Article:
Without a game having been played in the coming season, on paper Portland seems most likely to end up in the bottom half of the playoff picture come April. The West will arguably be more difficult than Lillard or McCollum have ever played against. All five teams from the Northwest Division will likely be in playoff contention, with the Utah Jazz and Oklahoma City both in great positions to earn the third seed. The Denver Nuggets look to have the best offensive team they have had in years, and the Minnesota Timberwolves has a roster that could be dangerous for years, should they be able to keep the big three together of Jimmy Butler, Karl-Anthony Towns and Andrew Wiggins.
Golden State and Houston will most likely earn the one and two seed respectively, leaving the entire Northwest Division, along with the New Orleans Pelicans, Los Angeles Lakers and San Antonio Spurs vying for the remaining six spots.
Unless Portland’s young players and bench can exceed all expectations, the team will be light in reliable support off the bench. A recurring problem in the Blazers’ roster, Portland will have trouble with fatigue and lack enough weapons to keep their opponents guessing week in and out.
Still, Portland will not be a bad team by any means. McCollum and Lillard should at least look on par with their performances from last year, and will more likely than not both have shown improvement. Center Josef Nurkic will turn 24 in a couple of weeks, and despite a fair amount of underwhelming performances last year, has the opportunity to improve greatly.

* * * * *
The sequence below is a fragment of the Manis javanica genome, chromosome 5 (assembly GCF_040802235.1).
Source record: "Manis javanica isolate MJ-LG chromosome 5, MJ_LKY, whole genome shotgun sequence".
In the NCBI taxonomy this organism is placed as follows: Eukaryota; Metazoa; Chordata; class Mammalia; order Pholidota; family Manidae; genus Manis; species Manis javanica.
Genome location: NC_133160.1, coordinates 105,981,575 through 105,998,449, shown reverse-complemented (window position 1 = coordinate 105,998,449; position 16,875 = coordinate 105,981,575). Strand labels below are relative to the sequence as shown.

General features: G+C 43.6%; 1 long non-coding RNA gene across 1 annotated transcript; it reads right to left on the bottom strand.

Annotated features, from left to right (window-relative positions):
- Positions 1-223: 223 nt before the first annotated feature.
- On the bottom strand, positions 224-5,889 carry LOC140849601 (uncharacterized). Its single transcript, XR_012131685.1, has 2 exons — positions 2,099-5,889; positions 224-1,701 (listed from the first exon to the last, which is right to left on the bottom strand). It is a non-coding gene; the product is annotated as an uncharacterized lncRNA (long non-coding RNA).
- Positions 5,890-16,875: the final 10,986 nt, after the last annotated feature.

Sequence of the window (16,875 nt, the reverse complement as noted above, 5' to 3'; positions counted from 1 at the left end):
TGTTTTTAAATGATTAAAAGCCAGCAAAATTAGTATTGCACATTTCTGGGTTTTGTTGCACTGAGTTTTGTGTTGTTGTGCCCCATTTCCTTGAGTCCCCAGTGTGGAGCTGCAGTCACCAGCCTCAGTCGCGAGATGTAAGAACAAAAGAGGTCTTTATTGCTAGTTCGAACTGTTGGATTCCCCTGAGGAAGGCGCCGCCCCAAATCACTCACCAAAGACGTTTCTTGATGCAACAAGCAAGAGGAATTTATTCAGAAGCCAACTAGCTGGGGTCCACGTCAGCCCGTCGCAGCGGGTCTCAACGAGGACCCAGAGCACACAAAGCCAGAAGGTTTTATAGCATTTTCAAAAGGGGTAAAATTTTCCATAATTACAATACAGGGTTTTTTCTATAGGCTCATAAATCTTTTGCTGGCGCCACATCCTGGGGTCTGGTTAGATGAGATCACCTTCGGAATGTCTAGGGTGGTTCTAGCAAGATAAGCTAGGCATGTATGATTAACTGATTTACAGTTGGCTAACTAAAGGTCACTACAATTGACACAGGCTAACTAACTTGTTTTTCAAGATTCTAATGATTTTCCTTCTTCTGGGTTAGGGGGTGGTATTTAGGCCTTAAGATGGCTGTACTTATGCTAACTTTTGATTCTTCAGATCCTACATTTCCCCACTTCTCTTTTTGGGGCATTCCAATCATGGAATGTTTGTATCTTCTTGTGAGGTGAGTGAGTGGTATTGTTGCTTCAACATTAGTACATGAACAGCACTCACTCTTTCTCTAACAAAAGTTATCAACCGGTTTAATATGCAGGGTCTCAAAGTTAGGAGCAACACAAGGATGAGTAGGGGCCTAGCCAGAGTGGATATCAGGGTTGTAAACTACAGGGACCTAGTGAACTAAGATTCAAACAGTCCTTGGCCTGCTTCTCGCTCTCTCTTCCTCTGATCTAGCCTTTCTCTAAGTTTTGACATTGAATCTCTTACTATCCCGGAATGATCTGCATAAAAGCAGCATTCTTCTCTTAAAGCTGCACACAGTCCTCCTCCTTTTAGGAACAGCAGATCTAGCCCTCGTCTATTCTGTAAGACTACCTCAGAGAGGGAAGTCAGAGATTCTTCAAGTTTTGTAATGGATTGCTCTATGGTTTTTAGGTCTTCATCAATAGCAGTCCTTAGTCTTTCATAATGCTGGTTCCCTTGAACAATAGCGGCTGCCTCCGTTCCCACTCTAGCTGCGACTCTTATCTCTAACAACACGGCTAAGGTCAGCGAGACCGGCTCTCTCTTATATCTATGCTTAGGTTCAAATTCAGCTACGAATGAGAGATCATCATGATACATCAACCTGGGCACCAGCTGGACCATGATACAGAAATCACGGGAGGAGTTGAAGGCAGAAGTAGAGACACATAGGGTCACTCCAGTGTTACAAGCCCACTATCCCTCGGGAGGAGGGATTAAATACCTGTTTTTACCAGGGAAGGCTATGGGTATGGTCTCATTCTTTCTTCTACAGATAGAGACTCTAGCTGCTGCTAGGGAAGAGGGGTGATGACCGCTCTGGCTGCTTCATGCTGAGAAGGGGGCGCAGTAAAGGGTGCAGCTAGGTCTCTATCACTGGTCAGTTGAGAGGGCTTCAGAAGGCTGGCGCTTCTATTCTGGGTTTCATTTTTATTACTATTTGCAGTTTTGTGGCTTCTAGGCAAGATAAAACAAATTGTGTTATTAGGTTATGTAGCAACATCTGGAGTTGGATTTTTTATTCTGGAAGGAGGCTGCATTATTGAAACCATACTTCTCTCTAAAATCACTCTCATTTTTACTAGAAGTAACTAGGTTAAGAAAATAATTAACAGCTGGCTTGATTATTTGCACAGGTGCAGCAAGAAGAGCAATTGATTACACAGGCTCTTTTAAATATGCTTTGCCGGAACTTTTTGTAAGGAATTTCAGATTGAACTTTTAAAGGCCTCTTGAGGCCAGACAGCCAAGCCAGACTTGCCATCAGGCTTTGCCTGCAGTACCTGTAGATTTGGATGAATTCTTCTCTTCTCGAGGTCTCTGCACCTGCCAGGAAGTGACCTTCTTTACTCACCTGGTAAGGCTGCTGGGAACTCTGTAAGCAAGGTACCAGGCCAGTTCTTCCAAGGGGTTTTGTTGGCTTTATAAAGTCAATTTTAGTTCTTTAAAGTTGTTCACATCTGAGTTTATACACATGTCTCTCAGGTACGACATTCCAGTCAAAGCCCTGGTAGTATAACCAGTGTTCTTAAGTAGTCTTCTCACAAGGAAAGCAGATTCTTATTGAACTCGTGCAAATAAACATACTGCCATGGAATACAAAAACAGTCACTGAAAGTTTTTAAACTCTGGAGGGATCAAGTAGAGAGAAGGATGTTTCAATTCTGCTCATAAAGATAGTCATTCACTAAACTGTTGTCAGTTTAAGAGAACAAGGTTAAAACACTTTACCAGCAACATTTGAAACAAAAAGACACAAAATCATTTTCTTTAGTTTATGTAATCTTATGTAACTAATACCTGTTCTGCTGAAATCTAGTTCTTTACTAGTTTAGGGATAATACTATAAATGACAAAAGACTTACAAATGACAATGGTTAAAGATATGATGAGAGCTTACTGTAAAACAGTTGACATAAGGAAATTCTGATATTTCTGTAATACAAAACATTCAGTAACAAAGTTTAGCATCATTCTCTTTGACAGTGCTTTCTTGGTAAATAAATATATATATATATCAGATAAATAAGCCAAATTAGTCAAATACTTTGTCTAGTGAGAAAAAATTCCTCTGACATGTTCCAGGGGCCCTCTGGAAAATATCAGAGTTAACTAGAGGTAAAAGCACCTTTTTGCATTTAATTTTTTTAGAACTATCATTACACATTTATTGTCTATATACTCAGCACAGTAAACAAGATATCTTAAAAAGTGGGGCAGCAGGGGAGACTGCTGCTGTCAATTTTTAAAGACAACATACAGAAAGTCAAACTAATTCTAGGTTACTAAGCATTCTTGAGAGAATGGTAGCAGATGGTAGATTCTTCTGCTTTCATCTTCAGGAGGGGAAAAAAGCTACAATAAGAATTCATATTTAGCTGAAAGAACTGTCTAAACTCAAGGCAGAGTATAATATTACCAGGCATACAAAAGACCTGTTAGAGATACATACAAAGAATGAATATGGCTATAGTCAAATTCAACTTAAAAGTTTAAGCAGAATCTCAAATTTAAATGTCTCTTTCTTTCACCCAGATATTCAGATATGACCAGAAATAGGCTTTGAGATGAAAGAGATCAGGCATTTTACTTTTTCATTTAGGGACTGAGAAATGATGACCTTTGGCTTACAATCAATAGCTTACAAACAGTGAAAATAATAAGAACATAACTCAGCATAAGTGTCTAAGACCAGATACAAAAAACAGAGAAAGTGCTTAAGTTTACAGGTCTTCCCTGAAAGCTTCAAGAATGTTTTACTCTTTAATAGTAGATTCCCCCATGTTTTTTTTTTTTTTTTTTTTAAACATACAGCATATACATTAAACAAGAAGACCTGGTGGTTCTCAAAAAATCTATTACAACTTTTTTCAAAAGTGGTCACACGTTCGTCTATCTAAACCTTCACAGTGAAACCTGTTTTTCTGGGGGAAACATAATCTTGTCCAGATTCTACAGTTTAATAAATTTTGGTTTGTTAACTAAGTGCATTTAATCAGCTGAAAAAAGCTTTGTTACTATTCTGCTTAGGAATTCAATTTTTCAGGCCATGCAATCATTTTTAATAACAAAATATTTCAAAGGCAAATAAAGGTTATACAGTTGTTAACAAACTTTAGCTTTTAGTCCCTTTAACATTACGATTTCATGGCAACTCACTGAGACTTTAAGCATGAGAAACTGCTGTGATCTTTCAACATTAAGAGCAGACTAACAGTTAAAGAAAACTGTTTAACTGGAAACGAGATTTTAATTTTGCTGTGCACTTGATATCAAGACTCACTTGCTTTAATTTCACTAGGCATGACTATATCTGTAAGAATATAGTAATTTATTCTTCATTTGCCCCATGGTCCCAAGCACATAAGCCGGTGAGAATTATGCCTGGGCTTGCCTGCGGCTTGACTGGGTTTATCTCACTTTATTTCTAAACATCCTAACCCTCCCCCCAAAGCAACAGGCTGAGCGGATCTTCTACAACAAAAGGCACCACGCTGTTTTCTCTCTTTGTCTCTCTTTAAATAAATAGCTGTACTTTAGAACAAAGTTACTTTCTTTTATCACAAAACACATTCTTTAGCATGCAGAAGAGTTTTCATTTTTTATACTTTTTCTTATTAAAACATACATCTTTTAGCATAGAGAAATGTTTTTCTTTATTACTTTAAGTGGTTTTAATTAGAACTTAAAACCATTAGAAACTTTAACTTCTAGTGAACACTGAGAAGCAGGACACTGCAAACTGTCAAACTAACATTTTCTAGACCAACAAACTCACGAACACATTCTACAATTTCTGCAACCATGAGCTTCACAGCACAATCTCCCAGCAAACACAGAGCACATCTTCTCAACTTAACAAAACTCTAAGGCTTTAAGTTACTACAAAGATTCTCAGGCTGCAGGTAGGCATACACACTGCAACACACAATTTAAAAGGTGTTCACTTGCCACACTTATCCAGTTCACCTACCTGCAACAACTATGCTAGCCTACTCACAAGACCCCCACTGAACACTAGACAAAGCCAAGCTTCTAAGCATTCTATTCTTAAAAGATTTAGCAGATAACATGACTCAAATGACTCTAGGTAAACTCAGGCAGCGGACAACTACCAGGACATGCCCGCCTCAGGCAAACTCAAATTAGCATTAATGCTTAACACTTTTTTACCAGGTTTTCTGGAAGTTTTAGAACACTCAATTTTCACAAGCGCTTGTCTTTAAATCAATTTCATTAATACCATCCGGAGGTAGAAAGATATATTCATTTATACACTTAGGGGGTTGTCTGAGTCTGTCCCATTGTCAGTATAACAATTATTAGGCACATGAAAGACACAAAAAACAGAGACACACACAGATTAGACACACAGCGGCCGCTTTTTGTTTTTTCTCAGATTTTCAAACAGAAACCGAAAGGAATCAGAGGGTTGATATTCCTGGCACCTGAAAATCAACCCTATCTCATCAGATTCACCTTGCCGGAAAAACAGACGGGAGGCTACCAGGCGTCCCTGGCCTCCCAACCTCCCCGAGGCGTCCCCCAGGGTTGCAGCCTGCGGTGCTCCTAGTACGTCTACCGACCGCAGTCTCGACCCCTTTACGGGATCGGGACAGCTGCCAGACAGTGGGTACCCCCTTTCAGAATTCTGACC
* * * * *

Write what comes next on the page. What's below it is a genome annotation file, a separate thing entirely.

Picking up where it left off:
Their inner division play will most likely be the deciding factor in making playoffs. The Spurs are too well trained to not make playoffs behind the coaching of Popovich and recent signing DeMar DeRozan. LeBron James has not missed the playoffs since 2005 and seems unlikely to do so with the Lakers, and Davis’ level of play is strong enough to at least carry New Orleans to the seventh or eighth seed. This leaves three spots between five teams, and with a fifth of Portland’s games being against the other four Northwestern squads, they will want to go at least .500 in these four regular season series.
Portland has not missed the playoffs since 2012. As the team prepares to enter the season after a disappointing first round playoff sweep, they risk missing the postseason all together should they be unable to form a strong system with their young, shooter filled roster.
Unsurprisingly, Lillard and McCollum will be the biggest factor in qualifying for playoffs. Should they be unable to accent each other’s efforts throughout the season and decline in efficiency, Portland does not look to have the talent to make up for a backcourt struggle. Lillard and McCollum both finished top 25 in fourth quarter scoring last year, and without consistent crunch time points, Portland will likely be falling short at the end of many games throughout the season.
Unfortunately, Portland’s ability to make playoffs will be in the hands of their backcourt. While the rest of the team must improve for Portland to be a true contender come April 2019, nothing can make up for the magic that is the backcourt of Lillard and McCollum. While there are many question marks as to the success of the upcoming season, the Blazers best bet is to keep two of the league’s best guards together in their prime, and hope the young players who surround them step up and give the team a brighter future than Rip City has seen in some time.